As a relevant aside, it cannot be said that are there a multiplicity of logics. That is, you can’t tell someone they are wrong because they are employing a different logic than you, nor can you claim to be right because you are using a different logic. Thus, it doesn’t matter if you are sitting at the very feet of “The Guru,” if your mantra is: “Elephants have big ears; Socrates has big ears; therefore, Socrates is an elephant,” you are dead wrong. And men, I have awful news for you. Brace yourselves! There is no such thing as a separate women’s logic on which you can blame your spouse’s behavior and your failure to understand and accommodate it. What you have are different premises, often unspoken, often unknown to the other party, that lead by the same logic to different conclusions because the starting premises are different. Classic example: the concept of dirt. Female premise: “Dirt? Eeew! Yuck!” Male premise: “Dirt? What dirt?” Each premise leads by the same logic to a valid conclusion based on the starting premise.

At this point I will let Dr. J. O. Buswell (J. Oliver Buswell, A Systematic Theology of the Christian Religion, Zondervan Publishing House, Grand Rapids, MI, 1962) explain and expound on the rules of logic of particular import to this topic and their relevance to biblical truth:

If we accept the sovereign Triune God as revealed in the Bible, it follows that we accept propositional truth, and the laws which are inherent in the nature of propositional truth….The Bible is a book in human language. If we are not talking nonsense we must then believe in the rules of linguistic expression. The Bible as a book written in human language claims to speak the truth. If the word truth is not meaningless, it implies the laws of truth, that is, the laws of logic. The logicians give us three such laws: (1) The law of identity, A is A. This means that terms or units may be identified in human discourse; or in very simple language, it means that we can know what we are talking about in a given context; (2) The law of contradictories, A is not non-A. This simply means that a term in language excludes from its meaning its contradictory, and that contradictory propositions cannot both be true; (3) The law of excluded middle, A is either B or non-B. This means that terms in human language may refer to classifications, and if the terms are precisely defined, the classifications may be either true or false. There is no middle ground between the truth and falsehood of unambiguous propositions. (page 19-20)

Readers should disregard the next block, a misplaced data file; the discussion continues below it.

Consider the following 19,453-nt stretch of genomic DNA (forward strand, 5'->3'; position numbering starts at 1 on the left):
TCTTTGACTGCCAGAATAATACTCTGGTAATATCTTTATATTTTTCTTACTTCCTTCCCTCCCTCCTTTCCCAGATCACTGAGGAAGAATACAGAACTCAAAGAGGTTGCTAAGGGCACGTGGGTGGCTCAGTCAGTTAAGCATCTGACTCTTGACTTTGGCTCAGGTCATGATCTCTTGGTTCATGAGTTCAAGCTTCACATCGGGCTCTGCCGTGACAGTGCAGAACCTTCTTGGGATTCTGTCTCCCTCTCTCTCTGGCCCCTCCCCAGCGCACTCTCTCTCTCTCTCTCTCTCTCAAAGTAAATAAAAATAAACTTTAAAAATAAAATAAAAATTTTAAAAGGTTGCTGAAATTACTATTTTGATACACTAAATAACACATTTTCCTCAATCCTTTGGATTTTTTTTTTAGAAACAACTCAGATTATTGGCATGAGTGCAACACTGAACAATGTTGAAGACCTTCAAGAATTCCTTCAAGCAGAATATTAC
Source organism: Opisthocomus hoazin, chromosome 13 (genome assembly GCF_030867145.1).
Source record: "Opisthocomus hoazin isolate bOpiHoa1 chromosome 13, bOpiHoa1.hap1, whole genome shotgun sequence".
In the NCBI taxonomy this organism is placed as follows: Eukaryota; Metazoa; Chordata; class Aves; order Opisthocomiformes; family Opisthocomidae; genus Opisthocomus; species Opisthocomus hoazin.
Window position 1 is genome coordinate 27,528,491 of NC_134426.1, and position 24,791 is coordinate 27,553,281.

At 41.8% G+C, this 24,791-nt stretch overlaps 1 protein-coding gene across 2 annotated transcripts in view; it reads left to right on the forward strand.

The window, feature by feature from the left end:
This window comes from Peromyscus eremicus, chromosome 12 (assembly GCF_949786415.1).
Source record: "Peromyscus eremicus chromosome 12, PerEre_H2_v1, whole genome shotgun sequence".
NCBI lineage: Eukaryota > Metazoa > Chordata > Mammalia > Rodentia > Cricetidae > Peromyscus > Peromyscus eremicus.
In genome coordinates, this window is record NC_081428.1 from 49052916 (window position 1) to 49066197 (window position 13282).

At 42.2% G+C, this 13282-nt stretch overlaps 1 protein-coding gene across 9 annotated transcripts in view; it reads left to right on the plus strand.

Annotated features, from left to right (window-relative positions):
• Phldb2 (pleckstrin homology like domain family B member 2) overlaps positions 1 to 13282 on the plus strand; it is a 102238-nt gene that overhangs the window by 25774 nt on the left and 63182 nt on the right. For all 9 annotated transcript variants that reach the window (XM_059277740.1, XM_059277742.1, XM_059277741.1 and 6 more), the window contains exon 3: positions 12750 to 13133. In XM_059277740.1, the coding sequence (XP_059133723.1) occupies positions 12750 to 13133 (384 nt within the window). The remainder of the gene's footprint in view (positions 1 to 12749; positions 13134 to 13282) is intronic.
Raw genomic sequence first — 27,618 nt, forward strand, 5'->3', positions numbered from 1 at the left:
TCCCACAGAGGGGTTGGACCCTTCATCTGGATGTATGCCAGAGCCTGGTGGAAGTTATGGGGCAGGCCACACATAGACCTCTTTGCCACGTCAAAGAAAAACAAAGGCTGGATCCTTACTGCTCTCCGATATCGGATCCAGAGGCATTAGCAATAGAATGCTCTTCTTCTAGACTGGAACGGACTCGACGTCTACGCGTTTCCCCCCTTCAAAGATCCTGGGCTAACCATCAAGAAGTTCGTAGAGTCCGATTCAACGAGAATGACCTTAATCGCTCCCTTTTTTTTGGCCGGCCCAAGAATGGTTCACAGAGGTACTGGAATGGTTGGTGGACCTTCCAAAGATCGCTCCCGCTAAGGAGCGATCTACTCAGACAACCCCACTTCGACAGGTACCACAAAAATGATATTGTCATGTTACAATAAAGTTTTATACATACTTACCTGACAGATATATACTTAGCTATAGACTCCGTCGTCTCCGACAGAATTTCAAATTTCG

We do not claim, of course, that the laws of the syllogism or the intricacies of formal logic are explicitly taught in the Scriptures, but we do claim most emphatically that the great mass of teaching on truth and falsehood would be completely meaningless if the basic laws of logic, particularly the law of contradictories, were not constantly assumed by the Biblical writers.